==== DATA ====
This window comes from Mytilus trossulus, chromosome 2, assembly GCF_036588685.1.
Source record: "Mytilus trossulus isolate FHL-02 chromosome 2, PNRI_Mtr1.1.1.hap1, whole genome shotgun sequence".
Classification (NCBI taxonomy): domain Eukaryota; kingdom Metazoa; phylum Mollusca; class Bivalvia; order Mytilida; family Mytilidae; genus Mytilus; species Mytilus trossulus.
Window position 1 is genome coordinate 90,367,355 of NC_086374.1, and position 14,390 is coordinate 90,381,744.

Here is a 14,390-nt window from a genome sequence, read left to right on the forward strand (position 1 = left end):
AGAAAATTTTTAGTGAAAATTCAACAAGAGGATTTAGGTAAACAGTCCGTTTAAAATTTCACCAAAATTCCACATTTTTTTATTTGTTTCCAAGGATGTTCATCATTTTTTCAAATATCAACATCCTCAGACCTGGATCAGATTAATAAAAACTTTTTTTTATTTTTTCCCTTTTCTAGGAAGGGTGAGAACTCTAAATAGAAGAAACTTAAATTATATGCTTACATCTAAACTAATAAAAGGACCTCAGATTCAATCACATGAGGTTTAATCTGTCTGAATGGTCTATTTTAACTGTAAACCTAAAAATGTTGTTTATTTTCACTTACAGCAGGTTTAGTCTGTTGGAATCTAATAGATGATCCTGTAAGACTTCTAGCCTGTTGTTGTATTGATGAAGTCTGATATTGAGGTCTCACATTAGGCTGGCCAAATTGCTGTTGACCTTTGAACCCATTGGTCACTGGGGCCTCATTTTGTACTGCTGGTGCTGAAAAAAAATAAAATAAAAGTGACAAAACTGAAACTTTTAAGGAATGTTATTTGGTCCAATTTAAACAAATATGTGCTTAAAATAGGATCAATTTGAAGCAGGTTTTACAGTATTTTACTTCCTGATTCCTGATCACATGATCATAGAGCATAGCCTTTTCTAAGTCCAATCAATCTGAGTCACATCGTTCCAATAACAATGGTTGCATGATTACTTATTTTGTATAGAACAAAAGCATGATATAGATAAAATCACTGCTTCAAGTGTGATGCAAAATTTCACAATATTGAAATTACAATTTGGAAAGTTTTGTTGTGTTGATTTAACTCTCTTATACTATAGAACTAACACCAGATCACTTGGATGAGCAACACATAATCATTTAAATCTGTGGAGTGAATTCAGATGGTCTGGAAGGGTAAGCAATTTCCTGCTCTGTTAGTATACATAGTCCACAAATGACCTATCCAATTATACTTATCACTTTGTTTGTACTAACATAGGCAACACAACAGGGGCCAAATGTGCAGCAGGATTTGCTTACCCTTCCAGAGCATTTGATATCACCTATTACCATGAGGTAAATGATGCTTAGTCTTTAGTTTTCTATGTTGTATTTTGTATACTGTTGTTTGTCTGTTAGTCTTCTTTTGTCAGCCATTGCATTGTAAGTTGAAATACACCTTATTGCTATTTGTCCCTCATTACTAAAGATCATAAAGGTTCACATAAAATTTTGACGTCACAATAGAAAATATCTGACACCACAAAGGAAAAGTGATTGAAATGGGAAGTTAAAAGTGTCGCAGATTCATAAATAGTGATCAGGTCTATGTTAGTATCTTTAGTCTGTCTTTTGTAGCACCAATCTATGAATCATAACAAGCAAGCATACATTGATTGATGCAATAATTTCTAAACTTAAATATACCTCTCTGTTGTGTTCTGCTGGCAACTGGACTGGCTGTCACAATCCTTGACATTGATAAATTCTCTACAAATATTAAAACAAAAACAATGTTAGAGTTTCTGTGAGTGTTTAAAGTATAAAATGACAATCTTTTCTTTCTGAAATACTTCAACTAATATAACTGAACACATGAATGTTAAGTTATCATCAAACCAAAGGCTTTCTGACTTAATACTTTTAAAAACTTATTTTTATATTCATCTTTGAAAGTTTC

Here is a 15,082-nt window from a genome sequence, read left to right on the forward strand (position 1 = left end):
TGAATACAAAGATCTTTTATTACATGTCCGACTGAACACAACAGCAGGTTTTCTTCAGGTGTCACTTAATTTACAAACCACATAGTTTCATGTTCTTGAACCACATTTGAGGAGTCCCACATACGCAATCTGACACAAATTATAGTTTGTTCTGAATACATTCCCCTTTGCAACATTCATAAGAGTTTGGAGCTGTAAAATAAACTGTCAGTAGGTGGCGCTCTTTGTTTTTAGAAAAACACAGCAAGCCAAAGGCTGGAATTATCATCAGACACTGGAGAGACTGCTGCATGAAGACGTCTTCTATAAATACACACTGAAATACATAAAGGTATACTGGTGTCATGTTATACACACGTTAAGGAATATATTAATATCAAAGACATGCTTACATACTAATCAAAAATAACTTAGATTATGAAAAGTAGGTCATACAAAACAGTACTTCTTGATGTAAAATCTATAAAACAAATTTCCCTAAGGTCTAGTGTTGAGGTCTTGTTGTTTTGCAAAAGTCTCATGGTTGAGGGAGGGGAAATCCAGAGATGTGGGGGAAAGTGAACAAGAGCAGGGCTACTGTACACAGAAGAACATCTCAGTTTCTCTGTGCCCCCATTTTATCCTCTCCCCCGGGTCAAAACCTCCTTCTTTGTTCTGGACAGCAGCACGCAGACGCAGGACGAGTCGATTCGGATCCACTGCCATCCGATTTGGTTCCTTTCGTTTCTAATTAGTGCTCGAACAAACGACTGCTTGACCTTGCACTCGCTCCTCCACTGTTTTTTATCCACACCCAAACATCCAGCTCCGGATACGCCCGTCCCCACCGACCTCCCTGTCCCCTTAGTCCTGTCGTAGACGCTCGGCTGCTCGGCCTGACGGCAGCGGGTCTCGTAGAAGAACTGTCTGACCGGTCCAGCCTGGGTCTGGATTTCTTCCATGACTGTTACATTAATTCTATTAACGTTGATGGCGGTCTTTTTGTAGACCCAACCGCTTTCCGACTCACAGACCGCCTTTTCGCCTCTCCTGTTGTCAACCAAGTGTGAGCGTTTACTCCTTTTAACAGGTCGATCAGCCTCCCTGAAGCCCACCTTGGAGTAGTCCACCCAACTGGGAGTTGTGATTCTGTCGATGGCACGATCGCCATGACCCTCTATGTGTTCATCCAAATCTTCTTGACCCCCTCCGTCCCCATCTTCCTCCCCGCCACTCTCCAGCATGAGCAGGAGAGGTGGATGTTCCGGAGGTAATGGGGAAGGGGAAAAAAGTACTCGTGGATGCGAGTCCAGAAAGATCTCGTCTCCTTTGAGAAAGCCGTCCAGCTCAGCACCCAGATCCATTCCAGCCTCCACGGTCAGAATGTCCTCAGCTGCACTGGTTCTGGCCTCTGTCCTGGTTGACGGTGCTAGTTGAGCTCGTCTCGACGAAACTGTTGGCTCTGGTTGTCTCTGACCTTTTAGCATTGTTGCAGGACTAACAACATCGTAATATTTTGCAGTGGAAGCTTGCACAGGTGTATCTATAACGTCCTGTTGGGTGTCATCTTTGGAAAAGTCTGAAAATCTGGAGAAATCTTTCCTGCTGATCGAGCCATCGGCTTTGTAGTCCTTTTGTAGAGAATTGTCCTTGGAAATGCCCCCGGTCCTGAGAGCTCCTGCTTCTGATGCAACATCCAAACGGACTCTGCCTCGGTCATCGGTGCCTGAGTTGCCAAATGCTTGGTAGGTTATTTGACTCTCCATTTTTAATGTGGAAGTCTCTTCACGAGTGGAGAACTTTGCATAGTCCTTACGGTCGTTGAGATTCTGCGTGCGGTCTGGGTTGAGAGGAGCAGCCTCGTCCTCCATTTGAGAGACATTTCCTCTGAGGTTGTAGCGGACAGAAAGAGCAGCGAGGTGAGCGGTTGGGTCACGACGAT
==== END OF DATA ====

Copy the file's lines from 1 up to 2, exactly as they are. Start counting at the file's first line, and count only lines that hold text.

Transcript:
This window comes from Mytilus trossulus, chromosome 2, assembly GCF_036588685.1.
Source record: "Mytilus trossulus isolate FHL-02 chromosome 2, PNRI_Mtr1.1.1.hap1, whole genome shotgun sequence".